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Pizza in a convection oven?

sacle's picture

Hi all -- I'm new here.  I have just moved into a new house with all sorts of kitchen bells and whistles.  One thing we got is a GE combination convection wall oven with a microwave/convection oven above.


I've been having trouble cooking frozen pizza in the main (convection) oven.  I've tried various temperatures, various rack placements, and all, but still the pizza is cool -- sometimes almost raw! -- in the center.  Any suggestions?  Do I need a pizza stone or something?  


HELP!   We have pizza almost every Sunday night, and if I don't figure this out I might have to slave away in the afternoons!  :))


Susan

MadMom's picture

(post #34038, reply #1 of 14)

Hi, Susan, and welcome to CT.  First, I never try to cook pizza from the frozen state, but if you're buying premade pizzas, that might be the way it's done.  You need to try the pizza dough from FC #49.  I freeze little flat patties of dough, batches of roasted tomato sauce, cheese, and other toppings.  By the time the oven is preheated, it's all thawed out.  But...I digress, and didn't answer your question.  I would definitely say you need some sort of pizza stone.  People here use Hearthkits, flat stones, or even untreated tiles from Home Depot.  Also, be sure you're giving your oven long enough to warm up.  Set the temperature and let it come to heat and hold it for maybe half an hour before you try to cook the pizza.  You might want to try an oven thermometer to make sure it's coming to the right temperature.  I'm not familiar with your particular oven, but can you just use a normal bake rather than a convection?  That might resolve your problem.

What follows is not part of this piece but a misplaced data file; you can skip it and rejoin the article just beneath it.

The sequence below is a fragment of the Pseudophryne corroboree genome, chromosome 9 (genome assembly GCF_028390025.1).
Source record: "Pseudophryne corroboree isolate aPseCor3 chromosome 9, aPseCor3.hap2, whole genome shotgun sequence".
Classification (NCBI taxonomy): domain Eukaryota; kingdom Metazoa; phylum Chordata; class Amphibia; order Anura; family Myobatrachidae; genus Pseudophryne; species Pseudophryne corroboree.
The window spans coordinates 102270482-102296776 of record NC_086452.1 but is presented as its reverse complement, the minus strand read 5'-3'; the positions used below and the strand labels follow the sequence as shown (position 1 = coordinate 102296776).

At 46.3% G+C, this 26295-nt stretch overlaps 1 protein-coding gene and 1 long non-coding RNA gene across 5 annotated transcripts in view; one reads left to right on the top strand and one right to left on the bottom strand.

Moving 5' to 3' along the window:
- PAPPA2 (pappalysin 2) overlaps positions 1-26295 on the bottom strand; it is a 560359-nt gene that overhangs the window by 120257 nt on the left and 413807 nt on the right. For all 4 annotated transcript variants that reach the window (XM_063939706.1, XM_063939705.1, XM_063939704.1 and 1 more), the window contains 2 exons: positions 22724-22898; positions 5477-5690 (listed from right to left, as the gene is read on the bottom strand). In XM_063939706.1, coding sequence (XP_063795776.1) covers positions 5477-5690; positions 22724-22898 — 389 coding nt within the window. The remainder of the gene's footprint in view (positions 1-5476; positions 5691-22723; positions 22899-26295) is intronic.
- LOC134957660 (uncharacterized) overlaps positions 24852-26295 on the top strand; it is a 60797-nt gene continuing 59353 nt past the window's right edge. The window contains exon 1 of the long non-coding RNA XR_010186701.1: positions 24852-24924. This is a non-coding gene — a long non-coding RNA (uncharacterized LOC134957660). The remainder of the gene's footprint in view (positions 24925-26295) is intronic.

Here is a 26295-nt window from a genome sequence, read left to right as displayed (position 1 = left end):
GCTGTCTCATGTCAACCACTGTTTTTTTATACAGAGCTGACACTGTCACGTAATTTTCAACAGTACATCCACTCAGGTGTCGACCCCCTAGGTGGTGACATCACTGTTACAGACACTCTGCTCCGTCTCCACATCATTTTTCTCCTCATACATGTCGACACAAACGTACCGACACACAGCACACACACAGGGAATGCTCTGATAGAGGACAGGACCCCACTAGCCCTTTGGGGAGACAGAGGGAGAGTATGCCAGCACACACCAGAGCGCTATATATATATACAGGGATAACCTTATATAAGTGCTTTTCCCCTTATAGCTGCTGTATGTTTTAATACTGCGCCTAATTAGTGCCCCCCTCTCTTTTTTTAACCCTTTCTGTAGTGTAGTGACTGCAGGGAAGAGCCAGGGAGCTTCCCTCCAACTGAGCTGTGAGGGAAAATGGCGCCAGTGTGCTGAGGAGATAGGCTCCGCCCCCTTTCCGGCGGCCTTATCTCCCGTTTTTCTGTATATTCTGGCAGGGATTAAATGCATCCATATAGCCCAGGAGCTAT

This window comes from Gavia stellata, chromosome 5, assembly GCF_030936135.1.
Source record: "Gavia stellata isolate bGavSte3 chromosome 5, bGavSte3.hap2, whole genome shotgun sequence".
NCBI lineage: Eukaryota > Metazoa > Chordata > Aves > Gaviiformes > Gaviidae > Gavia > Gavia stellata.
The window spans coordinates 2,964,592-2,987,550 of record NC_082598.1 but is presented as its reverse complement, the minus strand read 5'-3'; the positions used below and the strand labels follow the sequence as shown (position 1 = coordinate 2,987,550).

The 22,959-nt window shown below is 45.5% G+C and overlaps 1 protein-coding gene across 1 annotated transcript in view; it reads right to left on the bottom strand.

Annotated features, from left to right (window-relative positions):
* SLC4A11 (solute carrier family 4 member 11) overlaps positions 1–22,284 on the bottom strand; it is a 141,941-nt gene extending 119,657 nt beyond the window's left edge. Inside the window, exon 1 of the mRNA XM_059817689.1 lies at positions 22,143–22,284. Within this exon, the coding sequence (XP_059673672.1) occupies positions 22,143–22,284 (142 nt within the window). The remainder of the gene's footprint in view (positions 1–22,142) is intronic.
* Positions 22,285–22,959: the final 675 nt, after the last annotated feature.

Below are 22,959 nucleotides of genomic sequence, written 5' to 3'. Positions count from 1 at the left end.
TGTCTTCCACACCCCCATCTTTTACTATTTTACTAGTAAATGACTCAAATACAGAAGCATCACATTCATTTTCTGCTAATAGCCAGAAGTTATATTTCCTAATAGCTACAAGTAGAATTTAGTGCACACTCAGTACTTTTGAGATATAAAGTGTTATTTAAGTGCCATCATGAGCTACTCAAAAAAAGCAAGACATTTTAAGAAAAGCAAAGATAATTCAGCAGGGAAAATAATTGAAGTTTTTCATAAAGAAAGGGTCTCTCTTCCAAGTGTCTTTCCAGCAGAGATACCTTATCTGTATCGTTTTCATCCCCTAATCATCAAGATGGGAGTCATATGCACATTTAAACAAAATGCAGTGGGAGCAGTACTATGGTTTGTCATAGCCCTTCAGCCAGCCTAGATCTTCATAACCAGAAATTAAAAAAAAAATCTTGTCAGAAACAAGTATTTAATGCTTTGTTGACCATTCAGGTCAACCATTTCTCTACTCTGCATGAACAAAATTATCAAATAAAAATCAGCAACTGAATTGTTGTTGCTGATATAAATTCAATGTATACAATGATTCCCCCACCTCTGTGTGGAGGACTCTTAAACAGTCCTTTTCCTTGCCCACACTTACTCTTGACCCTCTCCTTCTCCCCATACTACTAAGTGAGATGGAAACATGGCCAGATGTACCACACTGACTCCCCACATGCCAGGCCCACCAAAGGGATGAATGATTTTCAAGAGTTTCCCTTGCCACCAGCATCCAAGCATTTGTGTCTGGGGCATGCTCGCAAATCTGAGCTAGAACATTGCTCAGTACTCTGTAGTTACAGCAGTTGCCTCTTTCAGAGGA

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Aberwacky's picture

(post #34038, reply #2 of 14)

Make sure the oven has had a chance to preheat for awhile (20-30 minutes) so that it's really gotten hot enough. 


I have cooked frozen pizzas on convection in my GE convection oven with no problem.


Have you tried cooking anything else in the oven? 


Leigh


Cooking is messy.  Deal with it or stay out of the kitchen.

"Happiness does not depend on outward things, but on the way we see them." 
-Leo Tolstoy
wishiwasachef's picture

(post #34038, reply #3 of 14)


Sacle – I have a combination convection/standard wall oven. I find that the convection is fantastic for roasting poultry and roasts, baking batters but not good for reconstituting anything. I would try using the conventional setting for frozen pizza with no special stone. If you go with fresh pizza dough, I would go right back to convection.


Convection cooking is a challenge… When you get it right it is great, when you blow it… well, it can be disastrous. I have never looked to deep into it but it sounds like we both could use a great convection conversion cookbook. Post if you find one and good luck!

Glenys's picture

(post #34038, reply #4 of 14)

"a great convection conversion cookbook"


There really is no such thing because unless microwaves that measure power, convection ovens vary to the point of almost being unique with each brand.  Then there's also true European convection versus a convection fan in a radiant heat oven. 

wishiwasachef's picture

(post #34038, reply #6 of 14)


Yikes, I might never purchased mine if I knew each oven was unique and there were not standard rules. I have a KitchenAid that has the fan. It did come with about a 100 pg. Cookbook with a roasting and broiling cooking table but not one for baking. What is does do is give baking times and temperatures for using convection vs. standard cooking for the recipes included in their book.


What I am trying to get at is that if I have a standard baking recipe, is there any rule of thumb on converting the cooking and temperature times to convection cooking?


For example, Chocadamia Cookies: convection bake at 325 for 9 minutes or standard bake at 375 for 9 minutes. That is a HUGE difference… So, I find a recipe I want to make for say Fall Apple Cake with standard cooking times and temperatures and I want to save time and energy by using the convection setting…. What is the conversion…?


Maybe I need a mathematician, which I am not, instead of a Chef, which I am not. Any additional input would be greatly appreciated.

MadMom's picture

(post #34038, reply #7 of 14)